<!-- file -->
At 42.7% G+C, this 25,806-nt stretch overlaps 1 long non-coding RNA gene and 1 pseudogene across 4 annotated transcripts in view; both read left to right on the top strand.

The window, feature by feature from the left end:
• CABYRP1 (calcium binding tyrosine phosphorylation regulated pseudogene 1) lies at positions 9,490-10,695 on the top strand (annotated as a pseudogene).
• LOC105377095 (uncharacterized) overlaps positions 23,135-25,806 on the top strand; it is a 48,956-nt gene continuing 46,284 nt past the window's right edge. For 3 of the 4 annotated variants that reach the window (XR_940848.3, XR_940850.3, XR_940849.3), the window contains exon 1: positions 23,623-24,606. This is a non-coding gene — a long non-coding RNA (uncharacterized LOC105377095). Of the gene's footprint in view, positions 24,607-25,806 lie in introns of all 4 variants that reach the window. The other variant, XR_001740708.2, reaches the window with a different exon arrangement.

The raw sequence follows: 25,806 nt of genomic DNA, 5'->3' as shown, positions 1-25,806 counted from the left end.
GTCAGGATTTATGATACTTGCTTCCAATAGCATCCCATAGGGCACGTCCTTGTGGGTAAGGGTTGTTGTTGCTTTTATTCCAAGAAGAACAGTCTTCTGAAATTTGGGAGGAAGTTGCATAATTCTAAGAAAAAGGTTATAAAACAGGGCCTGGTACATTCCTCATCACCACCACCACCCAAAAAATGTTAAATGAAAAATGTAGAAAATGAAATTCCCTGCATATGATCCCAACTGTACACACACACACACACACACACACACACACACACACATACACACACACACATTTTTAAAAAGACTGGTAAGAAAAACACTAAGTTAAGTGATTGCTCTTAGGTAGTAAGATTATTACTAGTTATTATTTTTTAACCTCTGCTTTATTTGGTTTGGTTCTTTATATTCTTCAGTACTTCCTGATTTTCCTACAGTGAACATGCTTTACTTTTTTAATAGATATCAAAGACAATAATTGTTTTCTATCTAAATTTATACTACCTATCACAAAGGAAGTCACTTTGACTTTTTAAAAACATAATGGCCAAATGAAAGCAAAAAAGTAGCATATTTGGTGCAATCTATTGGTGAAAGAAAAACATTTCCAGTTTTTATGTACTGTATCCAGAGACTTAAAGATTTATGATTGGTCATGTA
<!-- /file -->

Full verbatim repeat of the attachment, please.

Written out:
At 42.7% G+C, this 25,806-nt stretch overlaps 1 long non-coding RNA gene and 1 pseudogene across 4 annotated transcripts in view; both read left to right on the top strand.

The window, feature by feature from the left end:
• CABYRP1 (calcium binding tyrosine phosphorylation regulated pseudogene 1) lies at positions 9,490-10,695 on the top strand (annotated as a pseudogene).
• LOC105377095 (uncharacterized) overlaps positions 23,135-25,806 on the top strand; it is a 48,956-nt gene continuing 46,284 nt past the window's right edge. For 3 of the 4 annotated variants that reach the window (XR_940848.3, XR_940850.3, XR_940849.3), the window contains exon 1: positions 23,623-24,606. This is a non-coding gene — a long non-coding RNA (uncharacterized LOC105377095). Of the gene's footprint in view, positions 24,607-25,806 lie in introns of all 4 variants that reach the window. The other variant, XR_001740708.2, reaches the window with a different exon arrangement.

The raw sequence follows: 25,806 nt of genomic DNA, 5'->3' as shown, positions 1-25,806 counted from the left end.
GTCAGGATTTATGATACTTGCTTCCAATAGCATCCCATAGGGCACGTCCTTGTGGGTAAGGGTTGTTGTTGCTTTTATTCCAAGAAGAACAGTCTTCTGAAATTTGGGAGGAAGTTGCATAATTCTAAGAAAAAGGTTATAAAACAGGGCCTGGTACATTCCTCATCACCACCACCACCCAAAAAATGTTAAATGAAAAATGTAGAAAATGAAATTCCCTGCATATGATCCCAACTGTACACACACACACACACACACACACACACACACACACATACACACACACACATTTTTAAAAAGACTGGTAAGAAAAACACTAAGTTAAGTGATTGCTCTTAGGTAGTAAGATTATTACTAGTTATTATTTTTTAACCTCTGCTTTATTTGGTTTGGTTCTTTATATTCTTCAGTACTTCCTGATTTTCCTACAGTGAACATGCTTTACTTTTTTAATAGATATCAAAGACAATAATTGTTTTCTATCTAAATTTATACTACCTATCACAAAGGAAGTCACTTTGACTTTTTAAAAACATAATGGCCAAATGAAAGCAAAAAAGTAGCATATTTGGTGCAATCTATTGGTGAAAGAAAAACATTTCCAGTTTTTATGTACTGTATCCAGAGACTTAAAGATTTATGATTGGTCATGTA